• The last week Maria Mena has felt bad. Her baby, the album "Cause and Effect", a piece of work she describes as "my fourth love child", landed in the reviewers' hands a couple of days ago, and the 22 year old has been sitting at home and dreaded the reviews.

    - How does it feel to let go of something you have such a strong relationship to?

    - It is never funny. I've had a week off and I've been sitting at home and feeling bad. Today, however, it feels really good. I've got some good reviews, and now I can start talking the journalists' heads off, she chuckles.

    It is producer Martin Sjølie who has had the main supervision with Maria's fourth album.

    - I experience the new album as bigger when it comes to arrangements, and maybe a little more bombastic in a positive way?

    - I experience it as the opposite. I've switched producer, and where we earlier would fill every free room in the songs in a more normal pop way, we've tried to make the contrasts bigger. That being said, it is incredible how many opinions people have about this record, she says.

    - Did you know beforehand where you wanted?

    - I had no idea. I've noticed that my way of writing songs has changed. I have been letting myself getting inspired more by music I've heard the last three years, and I've played with new genres, she says.

    Mena's distinct voice is the most central thread on the fourt album as well.

    - I've always been spoiled in proportion to my voice. It is easy to recognize.

    - Is it so that you can play with several genres and still be sure that it sounds like Maria Mena?

    - Yes, maybe. I try not to limit myself. So people rather get to stop me if I get into heavy metal, she grins.

    Mena has been inspired by everything from country to Russian folk music.

    - Three years have passed since the last record. I am not among those who listen the most to music. I had a little period where I listened to Jenny Lewis & The Watson Twins. That resulted in "Cause And Effect", the song which was a little inspired by country. The song "Eyesore" I made after I got a record with Russian folk music after a visit in Berlin, she tells us.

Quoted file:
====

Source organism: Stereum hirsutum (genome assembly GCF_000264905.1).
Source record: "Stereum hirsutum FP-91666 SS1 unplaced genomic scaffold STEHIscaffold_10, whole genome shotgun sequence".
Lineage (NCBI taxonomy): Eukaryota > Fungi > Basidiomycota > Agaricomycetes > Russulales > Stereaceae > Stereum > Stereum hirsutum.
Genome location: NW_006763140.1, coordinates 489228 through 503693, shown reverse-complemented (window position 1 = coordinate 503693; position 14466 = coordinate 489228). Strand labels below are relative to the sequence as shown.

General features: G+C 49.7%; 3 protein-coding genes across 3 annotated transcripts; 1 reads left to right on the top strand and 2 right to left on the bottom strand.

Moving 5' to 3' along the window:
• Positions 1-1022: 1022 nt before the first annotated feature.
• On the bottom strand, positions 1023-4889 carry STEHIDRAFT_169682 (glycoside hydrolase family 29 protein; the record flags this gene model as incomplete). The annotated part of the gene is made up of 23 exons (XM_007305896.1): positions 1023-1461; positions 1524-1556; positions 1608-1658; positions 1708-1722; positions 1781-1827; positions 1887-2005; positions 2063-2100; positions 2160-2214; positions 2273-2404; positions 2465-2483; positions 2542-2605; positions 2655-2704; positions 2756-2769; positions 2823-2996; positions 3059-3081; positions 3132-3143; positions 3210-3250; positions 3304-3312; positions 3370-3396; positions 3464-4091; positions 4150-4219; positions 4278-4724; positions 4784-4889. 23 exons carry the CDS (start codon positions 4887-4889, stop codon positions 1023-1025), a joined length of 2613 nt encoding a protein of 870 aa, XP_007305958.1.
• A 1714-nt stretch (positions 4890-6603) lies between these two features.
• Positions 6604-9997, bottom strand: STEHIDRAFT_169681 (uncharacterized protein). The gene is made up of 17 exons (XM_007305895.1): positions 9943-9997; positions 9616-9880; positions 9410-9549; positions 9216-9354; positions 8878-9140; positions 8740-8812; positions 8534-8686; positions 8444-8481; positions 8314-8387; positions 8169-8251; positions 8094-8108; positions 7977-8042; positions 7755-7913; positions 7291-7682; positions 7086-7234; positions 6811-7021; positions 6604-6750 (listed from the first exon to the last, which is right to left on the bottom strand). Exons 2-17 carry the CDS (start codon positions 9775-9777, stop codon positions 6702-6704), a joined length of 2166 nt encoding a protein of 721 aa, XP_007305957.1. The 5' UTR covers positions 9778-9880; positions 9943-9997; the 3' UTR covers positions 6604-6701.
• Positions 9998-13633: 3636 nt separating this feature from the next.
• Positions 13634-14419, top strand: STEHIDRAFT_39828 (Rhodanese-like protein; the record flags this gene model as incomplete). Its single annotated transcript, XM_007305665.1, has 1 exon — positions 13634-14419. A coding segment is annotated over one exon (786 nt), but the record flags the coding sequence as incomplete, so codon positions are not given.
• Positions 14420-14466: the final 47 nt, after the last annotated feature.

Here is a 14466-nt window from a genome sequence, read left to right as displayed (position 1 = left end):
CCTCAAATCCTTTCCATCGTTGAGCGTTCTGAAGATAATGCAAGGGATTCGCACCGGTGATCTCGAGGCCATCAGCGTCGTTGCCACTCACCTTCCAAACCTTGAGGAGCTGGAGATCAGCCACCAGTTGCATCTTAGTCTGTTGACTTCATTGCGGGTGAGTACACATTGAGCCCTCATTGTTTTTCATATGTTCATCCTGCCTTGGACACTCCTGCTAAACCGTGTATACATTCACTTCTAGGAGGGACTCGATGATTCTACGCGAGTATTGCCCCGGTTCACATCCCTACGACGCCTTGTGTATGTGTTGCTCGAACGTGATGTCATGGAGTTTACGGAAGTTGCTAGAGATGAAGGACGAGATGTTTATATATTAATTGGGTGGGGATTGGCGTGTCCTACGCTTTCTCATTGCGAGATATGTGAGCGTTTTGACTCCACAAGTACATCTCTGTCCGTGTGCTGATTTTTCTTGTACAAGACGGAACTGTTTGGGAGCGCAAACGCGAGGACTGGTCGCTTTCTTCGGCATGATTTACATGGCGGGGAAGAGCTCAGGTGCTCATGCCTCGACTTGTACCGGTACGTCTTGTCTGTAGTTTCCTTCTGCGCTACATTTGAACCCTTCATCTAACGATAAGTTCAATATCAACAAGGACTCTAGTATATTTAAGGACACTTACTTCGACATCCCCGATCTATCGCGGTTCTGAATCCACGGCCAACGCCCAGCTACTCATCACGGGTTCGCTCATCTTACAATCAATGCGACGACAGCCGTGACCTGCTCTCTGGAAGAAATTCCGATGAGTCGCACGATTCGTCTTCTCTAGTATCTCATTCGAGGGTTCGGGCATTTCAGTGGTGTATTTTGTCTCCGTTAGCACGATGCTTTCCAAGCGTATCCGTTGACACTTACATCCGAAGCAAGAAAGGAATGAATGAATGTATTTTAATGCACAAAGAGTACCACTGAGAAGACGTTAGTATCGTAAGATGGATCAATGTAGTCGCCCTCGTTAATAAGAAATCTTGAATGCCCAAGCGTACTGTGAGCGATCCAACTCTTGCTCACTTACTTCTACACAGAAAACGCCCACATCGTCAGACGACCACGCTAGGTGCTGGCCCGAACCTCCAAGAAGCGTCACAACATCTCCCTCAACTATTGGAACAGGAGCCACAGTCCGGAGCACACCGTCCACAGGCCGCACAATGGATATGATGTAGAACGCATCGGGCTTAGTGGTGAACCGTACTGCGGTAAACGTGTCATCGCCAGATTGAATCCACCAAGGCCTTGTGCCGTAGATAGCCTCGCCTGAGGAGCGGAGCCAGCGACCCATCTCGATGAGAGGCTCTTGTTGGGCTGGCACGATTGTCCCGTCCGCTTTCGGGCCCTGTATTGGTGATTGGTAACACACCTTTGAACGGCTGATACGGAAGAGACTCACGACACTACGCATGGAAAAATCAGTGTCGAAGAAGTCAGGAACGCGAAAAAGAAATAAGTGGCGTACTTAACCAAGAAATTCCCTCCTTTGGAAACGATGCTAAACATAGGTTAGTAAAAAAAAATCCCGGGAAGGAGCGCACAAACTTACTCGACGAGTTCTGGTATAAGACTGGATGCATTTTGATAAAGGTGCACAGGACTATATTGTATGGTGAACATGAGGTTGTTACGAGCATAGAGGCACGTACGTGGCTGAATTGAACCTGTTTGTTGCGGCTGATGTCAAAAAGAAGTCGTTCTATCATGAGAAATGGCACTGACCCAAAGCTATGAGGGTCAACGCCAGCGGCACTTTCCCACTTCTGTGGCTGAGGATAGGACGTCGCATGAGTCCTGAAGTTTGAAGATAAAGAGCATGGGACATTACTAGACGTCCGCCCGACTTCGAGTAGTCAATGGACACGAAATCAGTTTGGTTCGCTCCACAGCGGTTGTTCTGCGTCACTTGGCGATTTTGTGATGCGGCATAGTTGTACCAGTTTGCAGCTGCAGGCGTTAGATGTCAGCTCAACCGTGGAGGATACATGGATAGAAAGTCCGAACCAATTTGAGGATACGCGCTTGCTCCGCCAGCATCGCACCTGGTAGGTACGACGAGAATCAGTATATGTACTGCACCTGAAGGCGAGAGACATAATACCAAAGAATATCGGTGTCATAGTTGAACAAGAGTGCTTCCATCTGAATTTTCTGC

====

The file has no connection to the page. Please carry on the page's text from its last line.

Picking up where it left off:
She still hasn't bothered to learn how to play an instrument.

    - In many ways my songs become what they are because I can't play an instrument. I and the songs become more intuitive that way. It is 100 % driven by fantasy, she says.

    The lyrics and the melodies she makes she give away to the producers, and together they work on it until they got the final result.

    - For a long time we discussed if I should learn how to play instruments. If I had learned to play three chords I am afraid all the songs would have contained only those three chords afterwards, she says.

    Throughout her entire career Maria Mena has let the listeners get to know her innermost feelings. She has served very personal stories that some times have been criticized for being a little too self exposing. That is also how it is this time. The stories are strong and the themes are oftentimes heavy and serious, and they are a contrast to the private happiness she experiences with the boyfriend Eivind Sæther.

    - The lyrics are a retrospective glance. I had to write them. I am aware that my lyrics will cause reactions, but I had a need to finish writing about certain themes. Most likely it will be an entirely different record next time, she says.

    She is a little surprised that the success in Germany and the Netherlands haven't made more headlines here in her home country than it actually has. If we judge by gold records in Germany and the Netherlands, five million views on YouTube, concerts in front of ten thousands, and a European record sale in over 250 000 copies of the last album, she might have a reason to be surprised. And she is visibly proud about the success.

    - I am a bit disappointed that journalists don't ask more questions about it. I was, after all, one of the biggest newcomers in Germany, she reminds us.

    That might also be the reason why it isn't many concerts in Norway in the first round.

    - I'll do two concerts in Norway in October. One in Bergen and one in Oslo. That is mostly to check if people show up. I haven't really established myself as a concert artist in this country, she says.

    The Netherlands will follow, and then christmas holiday, some other countries and a long tour in Germany in February. After that there may be more concerts here in Norway.

    Original-Artikel - Herzlichen Dank für die Übersetzung ins Englische an Thea Bjertnes

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